Hybrid Boilers Produce Maximum Efficiencies for Property Owners
Senior product manager explains boiler application choices
Two types of boilers can be better than one — especially when trying to minimize operating costs over the course of a heating season. By combining a large mass, noncondensing boiler with a high-efficiency condensing boiler — the essence of a hybrid system — contractors can ensure that the heating system is running at optimum efficiency.
To understand the impact of a hybrid system, it is essential to remember the primary functionality of noncondensing and condensing boilers. Noncondensing boilers are designed to run at higher return water temperatures — above 130 degrees — to help maximize longevity. The average efficiencies of noncondensing boilers range from 80 to 85 percent thermal efficiency.
Condensing boilers reach their maximum efficiency — upwards of 95 percent — when the return water temperature is below dew point.
Looking at the peaks and valleys of the heating season, noncondensing boiler peak efficiency aligns with high-temperature applications that typically occur over the core heating season months of December through February. Condensing boilers are more aligned with the milder heating season shoulder months of October, November, March, and April.
Running condensing boilers in high return temperature applications reduces their operating efficiency to marginally higher than noncondensing boiler designs.
By combining noncondensing and condensing boilers in a hybrid system boiler plant, users can reset building set points, reduce fuel consumption to lower operating costs, and create comfortable, consistent building temperatures.
With an understanding of the hybrid system concept, contractors may be curious as to why they can’t achieve the same results by using an all high-efficiency boiler plant. To answer this, it is important to consider the benefits and not just the functions of a hybrid boiler plant.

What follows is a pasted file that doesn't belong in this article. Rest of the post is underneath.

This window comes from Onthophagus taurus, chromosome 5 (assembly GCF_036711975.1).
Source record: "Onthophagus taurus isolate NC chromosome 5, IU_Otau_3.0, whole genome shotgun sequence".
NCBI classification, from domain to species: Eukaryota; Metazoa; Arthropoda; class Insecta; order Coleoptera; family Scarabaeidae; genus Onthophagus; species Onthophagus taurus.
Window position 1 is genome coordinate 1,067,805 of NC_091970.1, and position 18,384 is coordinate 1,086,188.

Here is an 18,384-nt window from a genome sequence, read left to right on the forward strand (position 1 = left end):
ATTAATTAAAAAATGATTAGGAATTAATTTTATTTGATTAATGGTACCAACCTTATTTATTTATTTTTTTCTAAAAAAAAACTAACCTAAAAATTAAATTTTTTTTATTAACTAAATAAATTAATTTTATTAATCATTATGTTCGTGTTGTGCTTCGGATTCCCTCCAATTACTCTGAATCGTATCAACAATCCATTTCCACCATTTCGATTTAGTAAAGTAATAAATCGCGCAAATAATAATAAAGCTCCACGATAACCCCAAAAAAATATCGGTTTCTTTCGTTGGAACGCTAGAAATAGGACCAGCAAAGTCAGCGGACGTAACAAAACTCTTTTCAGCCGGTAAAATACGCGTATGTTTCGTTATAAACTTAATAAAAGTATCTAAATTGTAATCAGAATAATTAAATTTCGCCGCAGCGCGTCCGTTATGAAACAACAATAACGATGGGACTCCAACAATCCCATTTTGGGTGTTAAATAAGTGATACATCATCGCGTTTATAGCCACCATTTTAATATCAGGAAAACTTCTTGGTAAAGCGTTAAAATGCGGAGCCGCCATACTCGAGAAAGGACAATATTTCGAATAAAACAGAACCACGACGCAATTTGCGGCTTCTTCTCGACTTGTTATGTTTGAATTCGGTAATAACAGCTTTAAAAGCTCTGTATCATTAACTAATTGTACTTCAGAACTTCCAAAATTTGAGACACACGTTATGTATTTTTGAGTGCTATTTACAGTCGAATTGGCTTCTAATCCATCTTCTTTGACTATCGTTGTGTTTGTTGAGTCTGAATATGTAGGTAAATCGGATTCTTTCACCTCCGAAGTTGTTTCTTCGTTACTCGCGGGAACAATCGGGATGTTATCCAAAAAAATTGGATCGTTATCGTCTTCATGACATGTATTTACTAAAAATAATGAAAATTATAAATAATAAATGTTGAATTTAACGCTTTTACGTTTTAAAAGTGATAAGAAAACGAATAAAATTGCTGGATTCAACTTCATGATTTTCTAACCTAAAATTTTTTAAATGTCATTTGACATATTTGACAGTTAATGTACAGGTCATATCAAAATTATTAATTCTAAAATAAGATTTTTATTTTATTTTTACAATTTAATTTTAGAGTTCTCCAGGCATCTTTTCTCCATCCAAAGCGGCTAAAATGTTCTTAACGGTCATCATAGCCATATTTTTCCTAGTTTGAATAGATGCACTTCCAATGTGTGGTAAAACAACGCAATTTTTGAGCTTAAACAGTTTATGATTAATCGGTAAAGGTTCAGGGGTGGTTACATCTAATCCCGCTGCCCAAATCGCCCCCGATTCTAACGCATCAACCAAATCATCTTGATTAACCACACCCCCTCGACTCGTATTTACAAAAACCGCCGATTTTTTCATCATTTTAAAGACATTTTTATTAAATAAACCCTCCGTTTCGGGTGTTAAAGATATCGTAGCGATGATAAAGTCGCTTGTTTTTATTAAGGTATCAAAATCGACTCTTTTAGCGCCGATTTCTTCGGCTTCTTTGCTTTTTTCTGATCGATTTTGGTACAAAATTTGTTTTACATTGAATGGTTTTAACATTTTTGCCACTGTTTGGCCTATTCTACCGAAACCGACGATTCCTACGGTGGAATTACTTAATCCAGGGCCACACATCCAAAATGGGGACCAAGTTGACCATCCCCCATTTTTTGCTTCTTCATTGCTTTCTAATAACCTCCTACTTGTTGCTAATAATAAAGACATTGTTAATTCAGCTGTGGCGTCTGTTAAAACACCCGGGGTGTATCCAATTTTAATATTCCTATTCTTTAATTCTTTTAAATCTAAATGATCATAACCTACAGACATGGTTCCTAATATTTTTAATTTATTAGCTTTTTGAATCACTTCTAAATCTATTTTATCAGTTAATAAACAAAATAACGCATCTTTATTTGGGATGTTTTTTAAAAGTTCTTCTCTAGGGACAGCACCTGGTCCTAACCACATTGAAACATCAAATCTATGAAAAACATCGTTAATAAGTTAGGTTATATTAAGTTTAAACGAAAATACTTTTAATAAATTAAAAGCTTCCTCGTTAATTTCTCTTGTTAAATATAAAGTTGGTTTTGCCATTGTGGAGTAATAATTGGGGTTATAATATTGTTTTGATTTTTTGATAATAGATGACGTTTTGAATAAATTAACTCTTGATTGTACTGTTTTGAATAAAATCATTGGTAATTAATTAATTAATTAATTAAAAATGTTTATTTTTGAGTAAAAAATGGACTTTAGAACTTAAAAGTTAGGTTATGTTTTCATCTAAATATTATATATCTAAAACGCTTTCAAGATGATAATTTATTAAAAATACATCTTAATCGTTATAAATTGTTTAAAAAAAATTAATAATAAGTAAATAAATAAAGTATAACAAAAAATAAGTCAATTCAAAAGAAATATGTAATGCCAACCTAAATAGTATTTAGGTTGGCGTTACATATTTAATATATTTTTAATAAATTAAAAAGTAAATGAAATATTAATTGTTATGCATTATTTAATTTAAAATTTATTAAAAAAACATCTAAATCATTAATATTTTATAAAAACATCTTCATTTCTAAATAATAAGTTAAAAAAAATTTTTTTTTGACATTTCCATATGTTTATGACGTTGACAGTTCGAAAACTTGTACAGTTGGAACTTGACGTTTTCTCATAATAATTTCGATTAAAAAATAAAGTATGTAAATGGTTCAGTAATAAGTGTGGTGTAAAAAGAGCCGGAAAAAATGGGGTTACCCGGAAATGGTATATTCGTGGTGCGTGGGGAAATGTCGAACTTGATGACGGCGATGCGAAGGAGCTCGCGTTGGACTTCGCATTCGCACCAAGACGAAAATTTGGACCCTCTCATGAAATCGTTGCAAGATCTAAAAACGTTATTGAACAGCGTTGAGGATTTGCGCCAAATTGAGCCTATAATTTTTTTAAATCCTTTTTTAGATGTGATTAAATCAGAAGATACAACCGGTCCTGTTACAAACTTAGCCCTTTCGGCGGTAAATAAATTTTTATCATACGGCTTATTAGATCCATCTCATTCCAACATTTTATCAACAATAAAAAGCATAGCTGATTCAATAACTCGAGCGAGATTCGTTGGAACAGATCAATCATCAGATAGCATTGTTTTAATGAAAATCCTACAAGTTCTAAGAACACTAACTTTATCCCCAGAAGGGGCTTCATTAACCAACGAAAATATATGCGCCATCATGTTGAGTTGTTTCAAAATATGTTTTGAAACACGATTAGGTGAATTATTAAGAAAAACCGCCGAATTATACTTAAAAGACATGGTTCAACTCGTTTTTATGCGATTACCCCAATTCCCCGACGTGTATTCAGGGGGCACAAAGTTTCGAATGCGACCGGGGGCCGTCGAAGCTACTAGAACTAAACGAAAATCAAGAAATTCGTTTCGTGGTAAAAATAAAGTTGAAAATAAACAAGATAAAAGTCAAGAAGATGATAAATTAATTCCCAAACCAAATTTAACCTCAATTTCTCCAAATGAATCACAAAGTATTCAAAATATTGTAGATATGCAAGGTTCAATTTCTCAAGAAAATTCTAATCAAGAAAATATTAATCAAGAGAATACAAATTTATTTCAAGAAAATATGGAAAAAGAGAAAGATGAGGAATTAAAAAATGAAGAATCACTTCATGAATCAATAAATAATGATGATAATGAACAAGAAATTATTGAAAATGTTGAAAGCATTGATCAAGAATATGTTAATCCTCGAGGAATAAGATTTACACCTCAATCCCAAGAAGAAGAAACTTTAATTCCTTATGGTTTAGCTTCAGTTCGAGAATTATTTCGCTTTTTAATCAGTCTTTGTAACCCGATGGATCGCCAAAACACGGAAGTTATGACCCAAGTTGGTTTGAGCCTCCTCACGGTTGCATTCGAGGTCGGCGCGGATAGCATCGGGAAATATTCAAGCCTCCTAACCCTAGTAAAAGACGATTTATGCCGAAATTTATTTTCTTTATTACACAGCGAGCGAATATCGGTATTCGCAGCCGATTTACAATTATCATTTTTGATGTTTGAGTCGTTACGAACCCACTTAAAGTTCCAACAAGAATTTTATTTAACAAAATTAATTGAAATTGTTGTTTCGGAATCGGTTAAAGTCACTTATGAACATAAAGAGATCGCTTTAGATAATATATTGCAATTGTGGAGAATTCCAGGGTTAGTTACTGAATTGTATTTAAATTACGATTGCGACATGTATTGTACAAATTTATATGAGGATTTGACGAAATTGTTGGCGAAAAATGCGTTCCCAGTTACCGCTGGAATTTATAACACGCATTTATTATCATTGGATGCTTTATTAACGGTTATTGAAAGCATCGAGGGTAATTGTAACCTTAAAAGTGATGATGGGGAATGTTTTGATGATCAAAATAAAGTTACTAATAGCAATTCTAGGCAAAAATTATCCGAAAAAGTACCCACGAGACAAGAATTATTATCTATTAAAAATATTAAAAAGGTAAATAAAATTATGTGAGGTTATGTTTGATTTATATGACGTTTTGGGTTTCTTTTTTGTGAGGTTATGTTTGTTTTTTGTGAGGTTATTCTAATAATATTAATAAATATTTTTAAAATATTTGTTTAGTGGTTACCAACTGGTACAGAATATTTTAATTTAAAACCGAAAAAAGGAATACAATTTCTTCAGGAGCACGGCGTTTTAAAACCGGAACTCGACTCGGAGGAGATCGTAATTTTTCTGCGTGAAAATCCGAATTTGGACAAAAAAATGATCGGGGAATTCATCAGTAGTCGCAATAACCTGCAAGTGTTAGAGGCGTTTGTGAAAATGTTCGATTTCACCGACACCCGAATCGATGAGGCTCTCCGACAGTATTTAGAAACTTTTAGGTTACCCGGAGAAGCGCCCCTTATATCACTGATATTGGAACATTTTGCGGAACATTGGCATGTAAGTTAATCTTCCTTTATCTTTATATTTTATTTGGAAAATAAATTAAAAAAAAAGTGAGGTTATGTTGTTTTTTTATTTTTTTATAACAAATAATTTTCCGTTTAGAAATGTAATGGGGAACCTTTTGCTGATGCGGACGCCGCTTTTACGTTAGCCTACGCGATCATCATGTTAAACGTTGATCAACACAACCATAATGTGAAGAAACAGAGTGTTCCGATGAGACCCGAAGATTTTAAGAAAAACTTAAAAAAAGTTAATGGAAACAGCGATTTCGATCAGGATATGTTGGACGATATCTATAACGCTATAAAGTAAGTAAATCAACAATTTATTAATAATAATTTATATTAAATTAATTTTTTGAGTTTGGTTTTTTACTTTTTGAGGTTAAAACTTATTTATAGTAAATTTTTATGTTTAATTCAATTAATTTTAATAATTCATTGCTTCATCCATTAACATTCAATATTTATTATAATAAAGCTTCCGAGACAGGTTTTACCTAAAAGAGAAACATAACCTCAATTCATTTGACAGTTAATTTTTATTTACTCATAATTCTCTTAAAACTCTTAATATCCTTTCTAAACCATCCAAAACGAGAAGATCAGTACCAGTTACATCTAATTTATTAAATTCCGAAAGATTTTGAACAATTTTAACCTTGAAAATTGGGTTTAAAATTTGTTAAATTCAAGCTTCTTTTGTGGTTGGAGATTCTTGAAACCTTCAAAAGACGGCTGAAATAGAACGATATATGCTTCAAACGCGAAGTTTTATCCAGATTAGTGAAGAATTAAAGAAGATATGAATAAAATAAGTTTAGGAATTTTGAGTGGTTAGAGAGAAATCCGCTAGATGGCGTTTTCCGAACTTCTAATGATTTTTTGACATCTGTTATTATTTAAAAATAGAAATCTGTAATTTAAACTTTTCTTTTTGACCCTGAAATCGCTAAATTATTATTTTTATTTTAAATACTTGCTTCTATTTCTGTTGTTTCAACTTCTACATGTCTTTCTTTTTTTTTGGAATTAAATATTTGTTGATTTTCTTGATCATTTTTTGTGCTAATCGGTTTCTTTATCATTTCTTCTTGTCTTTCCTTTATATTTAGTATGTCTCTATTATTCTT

When looking at boiler replacement applications, installing a hybrid system makes sense in existing, noncondensing replacement boiler applications. Most often, there are at least two high-mass, noncondensing boilers in older boiler plants. Installing a high-efficiency condensing boiler in place of one of the failing high-mass boilers now enables the efficiency benefits of the hybrid system. Further, this approach enables an incremental step in financing the overall boiler replacement capital outlay over time.
New build applications can be costly endeavors. In short, condensing boilers usually cost more — upwards of 30 to 40 percent more — than noncondensing boiler systems because of the non-corrosive heat exchanger materials required. A hybrid system is more cost effective to purchase upfront and often achieves the greater portion of the energy savings of replacing an entire boiler plant with high-efficiency condensing boilers.
Inherent to their design, noncondensing boilers have a long product life because of their thicker cast iron design and wider water pathways. Installing a hybrid system ensures a longer life of the boiler plant dedicated to the coldest heating season months.
Consider this example. A hybrid system could be utilized in an elementary school with two large cast iron boilers, one of which needs to be replaced after many years of dependable operation. The cast iron boiler is replaced with a Weil-McLain Evergreen™, SlimFit™, or new SVF™ high-efficiency condensing boiler to match the heating requirement. The advanced Weil-McLain Unity™ control allows the assignment of an alternating lead/lag boiler plant, utilizing the new condensing boiler as the primary boiler over the heating season shoulder months and the existing noncondensing boiler for colder days.
Combining a cast iron boiler with a high-efficiency condensing boiler can reduce wasted energy, lower utility costs, and protect the environment with a smaller carbon footprint — all while extending the life of the existing heating system at a lower acquisition cost.
The use of hybrid systems is becoming more and more common, with engineers and building owners evaluating the heating efficiencies and other benefits of going hybrid in their current and new build heating systems. Commercial buildings such as medical facilities, apartment complexes, churches, schools, colleges, nursing homes, and corporate campuses are using hybrid system boiler designs more frequently.
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